1. If you are using 4" PVC pipe, cut into 5' lengths and drill your pot holes using a hole saw. I am using 3.5" net pots for stability, so I had to use a drill press to drill these large holes. To line up your holes, secure the pipe to keep it from rolling and use a chalk line to snap a visible line down the center of the pipe. Your first hole can be 4" from the start of the pipe, as the roots will mostly grow downward to the end, so make your last hole 8" from the end to try and prevent roots from clogging the drain. I used a spacing of 8" on center, as I felt that with a daily nutrient bath, the plants would not be competing. Think about the space required for the canopy.
  2. Drill holes in the downside endcaps as close to the bottom edge as you can for the 1/2" drain fittings. Install them.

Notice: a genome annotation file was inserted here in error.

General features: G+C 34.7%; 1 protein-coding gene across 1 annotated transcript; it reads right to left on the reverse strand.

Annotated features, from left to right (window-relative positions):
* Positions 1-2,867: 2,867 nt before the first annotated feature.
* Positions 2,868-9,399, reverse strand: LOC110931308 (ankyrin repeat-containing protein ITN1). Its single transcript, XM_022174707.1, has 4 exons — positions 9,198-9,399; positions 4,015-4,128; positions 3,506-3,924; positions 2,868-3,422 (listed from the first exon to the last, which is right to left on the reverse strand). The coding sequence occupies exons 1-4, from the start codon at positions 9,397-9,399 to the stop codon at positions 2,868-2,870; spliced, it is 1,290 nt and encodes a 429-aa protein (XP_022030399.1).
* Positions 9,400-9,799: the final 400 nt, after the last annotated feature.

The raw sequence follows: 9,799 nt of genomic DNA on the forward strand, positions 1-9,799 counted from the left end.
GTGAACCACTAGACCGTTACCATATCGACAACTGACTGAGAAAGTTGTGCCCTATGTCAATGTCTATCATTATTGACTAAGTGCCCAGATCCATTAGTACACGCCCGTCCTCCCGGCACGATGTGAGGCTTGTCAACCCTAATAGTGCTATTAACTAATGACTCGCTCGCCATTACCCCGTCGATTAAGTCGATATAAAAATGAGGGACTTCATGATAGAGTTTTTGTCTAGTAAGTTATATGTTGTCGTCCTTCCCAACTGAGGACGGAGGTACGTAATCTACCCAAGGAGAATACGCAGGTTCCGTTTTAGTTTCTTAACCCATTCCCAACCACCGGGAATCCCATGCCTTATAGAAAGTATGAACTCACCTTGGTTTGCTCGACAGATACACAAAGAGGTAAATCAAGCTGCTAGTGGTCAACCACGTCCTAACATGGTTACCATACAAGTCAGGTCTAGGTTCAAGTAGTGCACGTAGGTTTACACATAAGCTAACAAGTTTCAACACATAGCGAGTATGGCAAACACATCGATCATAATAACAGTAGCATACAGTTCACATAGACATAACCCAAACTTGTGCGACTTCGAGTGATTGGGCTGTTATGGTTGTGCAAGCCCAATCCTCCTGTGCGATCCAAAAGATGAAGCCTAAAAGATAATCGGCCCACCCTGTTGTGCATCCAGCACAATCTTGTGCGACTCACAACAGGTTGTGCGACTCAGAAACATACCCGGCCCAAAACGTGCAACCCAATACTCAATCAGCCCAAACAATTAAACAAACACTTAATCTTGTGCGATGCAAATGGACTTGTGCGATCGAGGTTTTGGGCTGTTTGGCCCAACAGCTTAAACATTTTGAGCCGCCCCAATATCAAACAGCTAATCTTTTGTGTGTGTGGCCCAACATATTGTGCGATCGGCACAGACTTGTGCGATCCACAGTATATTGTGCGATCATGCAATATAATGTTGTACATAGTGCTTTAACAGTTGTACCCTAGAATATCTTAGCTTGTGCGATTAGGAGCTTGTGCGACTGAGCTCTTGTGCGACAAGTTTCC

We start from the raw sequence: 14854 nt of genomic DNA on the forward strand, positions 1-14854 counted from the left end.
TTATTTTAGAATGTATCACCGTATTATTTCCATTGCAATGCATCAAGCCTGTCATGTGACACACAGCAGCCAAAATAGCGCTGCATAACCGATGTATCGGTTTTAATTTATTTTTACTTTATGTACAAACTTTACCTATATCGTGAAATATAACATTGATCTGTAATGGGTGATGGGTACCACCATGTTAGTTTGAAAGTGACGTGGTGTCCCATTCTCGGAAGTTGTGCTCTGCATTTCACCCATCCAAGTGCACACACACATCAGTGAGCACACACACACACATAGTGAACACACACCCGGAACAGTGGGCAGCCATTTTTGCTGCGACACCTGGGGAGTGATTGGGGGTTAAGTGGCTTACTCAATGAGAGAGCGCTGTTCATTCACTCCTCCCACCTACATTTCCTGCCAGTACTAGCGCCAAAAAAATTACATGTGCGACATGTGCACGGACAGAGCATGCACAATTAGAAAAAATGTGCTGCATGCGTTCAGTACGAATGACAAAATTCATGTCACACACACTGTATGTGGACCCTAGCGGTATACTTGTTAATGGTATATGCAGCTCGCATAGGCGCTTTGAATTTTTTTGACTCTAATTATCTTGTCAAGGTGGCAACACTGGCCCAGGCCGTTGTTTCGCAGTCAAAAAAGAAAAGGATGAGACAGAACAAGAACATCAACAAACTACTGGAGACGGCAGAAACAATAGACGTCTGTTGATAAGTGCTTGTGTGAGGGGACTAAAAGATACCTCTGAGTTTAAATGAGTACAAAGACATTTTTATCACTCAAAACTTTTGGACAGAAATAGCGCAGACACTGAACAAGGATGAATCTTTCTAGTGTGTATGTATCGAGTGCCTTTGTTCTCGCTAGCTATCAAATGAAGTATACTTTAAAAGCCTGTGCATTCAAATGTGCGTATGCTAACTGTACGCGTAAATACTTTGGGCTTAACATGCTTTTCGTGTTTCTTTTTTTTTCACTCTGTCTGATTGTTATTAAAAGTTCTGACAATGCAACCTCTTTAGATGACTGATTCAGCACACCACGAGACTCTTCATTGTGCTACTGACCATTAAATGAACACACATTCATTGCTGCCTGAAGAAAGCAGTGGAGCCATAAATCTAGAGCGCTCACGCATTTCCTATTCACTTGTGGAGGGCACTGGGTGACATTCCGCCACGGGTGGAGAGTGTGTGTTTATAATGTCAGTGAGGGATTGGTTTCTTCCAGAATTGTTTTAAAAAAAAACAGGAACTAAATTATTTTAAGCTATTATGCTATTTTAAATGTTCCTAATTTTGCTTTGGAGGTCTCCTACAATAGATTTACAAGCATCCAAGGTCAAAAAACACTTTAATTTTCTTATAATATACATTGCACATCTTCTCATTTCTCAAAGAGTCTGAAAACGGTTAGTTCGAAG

3. Drill your holes in the 4" of space at the header end of the pipes. Make your hole large enough to snugly fit a rubber grommet.
  4. Rinse the pipe sections of plastic shavings and cap off the end with caps and pipe glue
  5. Build two sawhorses for holding the channels above the reservoir at a slant. Use a jigsaw to cut half-circles in the crossmembers to keep the pipes from rolling around.
  6. Run 1/2" black tubing from the drain fittings to the reservoir. Drill holes in the reservoir to pass the tubing through. If you are using the styrofoam reservoir, drill on a downward angle to prevent nutrient from backflowing back along the outside of the tube and out of your reservoir.